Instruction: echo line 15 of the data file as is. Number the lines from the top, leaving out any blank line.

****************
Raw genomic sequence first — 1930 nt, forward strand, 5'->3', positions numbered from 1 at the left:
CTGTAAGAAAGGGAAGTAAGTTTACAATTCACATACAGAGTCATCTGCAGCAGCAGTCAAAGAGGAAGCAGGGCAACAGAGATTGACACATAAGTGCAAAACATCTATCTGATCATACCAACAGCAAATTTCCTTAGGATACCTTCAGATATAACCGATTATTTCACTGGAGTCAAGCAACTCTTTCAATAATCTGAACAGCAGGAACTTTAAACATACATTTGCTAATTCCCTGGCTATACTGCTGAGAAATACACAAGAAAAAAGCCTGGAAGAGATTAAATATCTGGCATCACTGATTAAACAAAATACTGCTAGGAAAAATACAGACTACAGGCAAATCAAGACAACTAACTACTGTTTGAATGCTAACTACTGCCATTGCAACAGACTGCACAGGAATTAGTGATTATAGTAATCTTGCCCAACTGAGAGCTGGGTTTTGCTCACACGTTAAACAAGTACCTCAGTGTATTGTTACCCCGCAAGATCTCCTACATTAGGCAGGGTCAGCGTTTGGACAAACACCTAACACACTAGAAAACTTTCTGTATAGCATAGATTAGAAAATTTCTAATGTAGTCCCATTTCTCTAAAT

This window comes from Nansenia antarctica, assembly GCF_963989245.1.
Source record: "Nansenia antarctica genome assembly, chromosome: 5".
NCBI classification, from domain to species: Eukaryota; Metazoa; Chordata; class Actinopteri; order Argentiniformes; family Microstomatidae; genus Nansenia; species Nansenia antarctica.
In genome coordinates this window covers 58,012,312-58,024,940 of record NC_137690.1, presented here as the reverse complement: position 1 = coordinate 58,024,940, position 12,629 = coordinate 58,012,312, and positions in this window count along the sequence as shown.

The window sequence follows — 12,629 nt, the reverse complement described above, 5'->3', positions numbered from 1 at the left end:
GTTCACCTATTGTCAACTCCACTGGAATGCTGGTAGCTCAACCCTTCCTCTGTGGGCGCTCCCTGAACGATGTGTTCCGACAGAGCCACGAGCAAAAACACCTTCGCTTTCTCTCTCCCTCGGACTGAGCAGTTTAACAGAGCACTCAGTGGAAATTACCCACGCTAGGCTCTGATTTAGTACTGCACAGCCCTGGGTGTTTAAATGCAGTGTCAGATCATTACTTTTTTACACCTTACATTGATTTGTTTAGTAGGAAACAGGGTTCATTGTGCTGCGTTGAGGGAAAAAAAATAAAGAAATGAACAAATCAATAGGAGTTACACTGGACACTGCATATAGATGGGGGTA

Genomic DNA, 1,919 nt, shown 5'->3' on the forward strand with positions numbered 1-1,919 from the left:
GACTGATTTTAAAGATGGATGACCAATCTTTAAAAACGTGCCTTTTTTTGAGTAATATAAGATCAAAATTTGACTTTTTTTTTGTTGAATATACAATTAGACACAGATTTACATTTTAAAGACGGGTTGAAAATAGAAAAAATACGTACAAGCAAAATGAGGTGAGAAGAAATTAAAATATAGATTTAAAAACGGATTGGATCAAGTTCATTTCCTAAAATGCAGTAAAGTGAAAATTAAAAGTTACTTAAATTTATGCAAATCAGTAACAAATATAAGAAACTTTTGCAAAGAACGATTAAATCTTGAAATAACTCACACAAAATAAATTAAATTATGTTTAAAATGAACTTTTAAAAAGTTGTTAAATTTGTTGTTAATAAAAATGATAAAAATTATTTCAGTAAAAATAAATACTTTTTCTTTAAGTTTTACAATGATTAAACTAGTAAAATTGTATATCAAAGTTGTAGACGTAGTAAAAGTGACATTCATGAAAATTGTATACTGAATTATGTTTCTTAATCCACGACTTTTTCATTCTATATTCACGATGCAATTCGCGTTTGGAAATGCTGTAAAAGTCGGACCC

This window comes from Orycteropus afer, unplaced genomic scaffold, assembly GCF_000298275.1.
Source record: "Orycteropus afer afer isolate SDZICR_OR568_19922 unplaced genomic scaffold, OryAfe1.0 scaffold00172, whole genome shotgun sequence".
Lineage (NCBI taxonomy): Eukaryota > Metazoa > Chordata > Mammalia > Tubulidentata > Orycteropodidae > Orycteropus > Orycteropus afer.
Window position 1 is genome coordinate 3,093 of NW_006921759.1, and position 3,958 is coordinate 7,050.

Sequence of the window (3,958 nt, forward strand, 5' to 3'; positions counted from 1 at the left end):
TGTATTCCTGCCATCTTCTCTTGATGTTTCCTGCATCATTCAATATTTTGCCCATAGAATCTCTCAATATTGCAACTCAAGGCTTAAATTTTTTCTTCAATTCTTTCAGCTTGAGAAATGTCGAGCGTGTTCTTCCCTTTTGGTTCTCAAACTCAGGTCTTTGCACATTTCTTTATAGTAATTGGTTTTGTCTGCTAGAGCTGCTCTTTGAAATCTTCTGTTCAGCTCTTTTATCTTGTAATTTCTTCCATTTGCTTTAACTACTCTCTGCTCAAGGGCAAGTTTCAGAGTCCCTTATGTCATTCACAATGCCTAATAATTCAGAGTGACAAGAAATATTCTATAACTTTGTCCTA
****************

Sequence of the window (3,958 nt, forward strand, 5' to 3'; positions counted from 1 at the left end):